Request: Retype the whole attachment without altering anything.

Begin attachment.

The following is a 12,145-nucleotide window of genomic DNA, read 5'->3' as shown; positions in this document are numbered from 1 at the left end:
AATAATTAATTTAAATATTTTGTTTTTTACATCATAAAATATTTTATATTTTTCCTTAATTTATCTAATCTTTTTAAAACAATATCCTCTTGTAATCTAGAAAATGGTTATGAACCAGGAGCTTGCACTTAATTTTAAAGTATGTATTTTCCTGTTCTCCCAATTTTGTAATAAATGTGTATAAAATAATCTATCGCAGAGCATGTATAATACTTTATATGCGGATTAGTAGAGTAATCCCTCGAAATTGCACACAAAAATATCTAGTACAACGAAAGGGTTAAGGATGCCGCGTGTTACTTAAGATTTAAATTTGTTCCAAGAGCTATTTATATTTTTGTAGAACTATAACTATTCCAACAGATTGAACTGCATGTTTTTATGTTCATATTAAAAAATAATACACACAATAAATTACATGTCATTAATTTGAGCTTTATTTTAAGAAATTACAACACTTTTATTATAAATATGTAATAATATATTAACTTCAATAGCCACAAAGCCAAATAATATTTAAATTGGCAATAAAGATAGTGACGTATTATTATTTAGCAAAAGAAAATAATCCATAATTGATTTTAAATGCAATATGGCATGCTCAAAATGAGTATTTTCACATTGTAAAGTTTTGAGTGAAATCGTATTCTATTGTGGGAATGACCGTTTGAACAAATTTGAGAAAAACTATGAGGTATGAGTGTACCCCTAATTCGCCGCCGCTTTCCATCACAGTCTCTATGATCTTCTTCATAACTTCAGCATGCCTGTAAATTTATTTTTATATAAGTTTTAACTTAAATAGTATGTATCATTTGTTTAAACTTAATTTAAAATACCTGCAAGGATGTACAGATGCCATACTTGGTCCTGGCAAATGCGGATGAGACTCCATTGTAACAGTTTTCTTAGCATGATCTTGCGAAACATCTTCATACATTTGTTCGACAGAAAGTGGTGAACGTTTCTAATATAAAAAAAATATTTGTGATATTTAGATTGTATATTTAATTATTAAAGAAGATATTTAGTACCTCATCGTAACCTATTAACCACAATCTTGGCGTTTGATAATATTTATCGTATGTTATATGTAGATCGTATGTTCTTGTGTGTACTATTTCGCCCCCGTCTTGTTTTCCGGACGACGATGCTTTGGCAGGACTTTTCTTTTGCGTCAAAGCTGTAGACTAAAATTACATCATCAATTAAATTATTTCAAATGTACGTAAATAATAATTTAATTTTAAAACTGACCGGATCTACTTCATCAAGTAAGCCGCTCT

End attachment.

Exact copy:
The following is a 12,145-nucleotide window of genomic DNA, read 5'->3' as shown; positions in this document are numbered from 1 at the left end:
AATAATTAATTTAAATATTTTGTTTTTTACATCATAAAATATTTTATATTTTTCCTTAATTTATCTAATCTTTTTAAAACAATATCCTCTTGTAATCTAGAAAATGGTTATGAACCAGGAGCTTGCACTTAATTTTAAAGTATGTATTTTCCTGTTCTCCCAATTTTGTAATAAATGTGTATAAAATAATCTATCGCAGAGCATGTATAATACTTTATATGCGGATTAGTAGAGTAATCCCTCGAAATTGCACACAAAAATATCTAGTACAACGAAAGGGTTAAGGATGCCGCGTGTTACTTAAGATTTAAATTTGTTCCAAGAGCTATTTATATTTTTGTAGAACTATAACTATTCCAACAGATTGAACTGCATGTTTTTATGTTCATATTAAAAAATAATACACACAATAAATTACATGTCATTAATTTGAGCTTTATTTTAAGAAATTACAACACTTTTATTATAAATATGTAATAATATATTAACTTCAATAGCCACAAAGCCAAATAATATTTAAATTGGCAATAAAGATAGTGACGTATTATTATTTAGCAAAAGAAAATAATCCATAATTGATTTTAAATGCAATATGGCATGCTCAAAATGAGTATTTTCACATTGTAAAGTTTTGAGTGAAATCGTATTCTATTGTGGGAATGACCGTTTGAACAAATTTGAGAAAAACTATGAGGTATGAGTGTACCCCTAATTCGCCGCCGCTTTCCATCACAGTCTCTATGATCTTCTTCATAACTTCAGCATGCCTGTAAATTTATTTTTATATAAGTTTTAACTTAAATAGTATGTATCATTTGTTTAAACTTAATTTAAAATACCTGCAAGGATGTACAGATGCCATACTTGGTCCTGGCAAATGCGGATGAGACTCCATTGTAACAGTTTTCTTAGCATGATCTTGCGAAACATCTTCATACATTTGTTCGACAGAAAGTGGTGAACGTTTCTAATATAAAAAAAATATTTGTGATATTTAGATTGTATATTTAATTATTAAAGAAGATATTTAGTACCTCATCGTAACCTATTAACCACAATCTTGGCGTTTGATAATATTTATCGTATGTTATATGTAGATCGTATGTTCTTGTGTGTACTATTTCGCCCCCGTCTTGTTTTCCGGACGACGATGCTTTGGCAGGACTTTTCTTTTGCGTCAAAGCTGTAGACTAAAATTACATCATCAATTAAATTATTTCAAATGTACGTAAATAATAATTTAATTTTAAAACTGACCGGATCTACTTCATCAAGTAAGCCGCTCT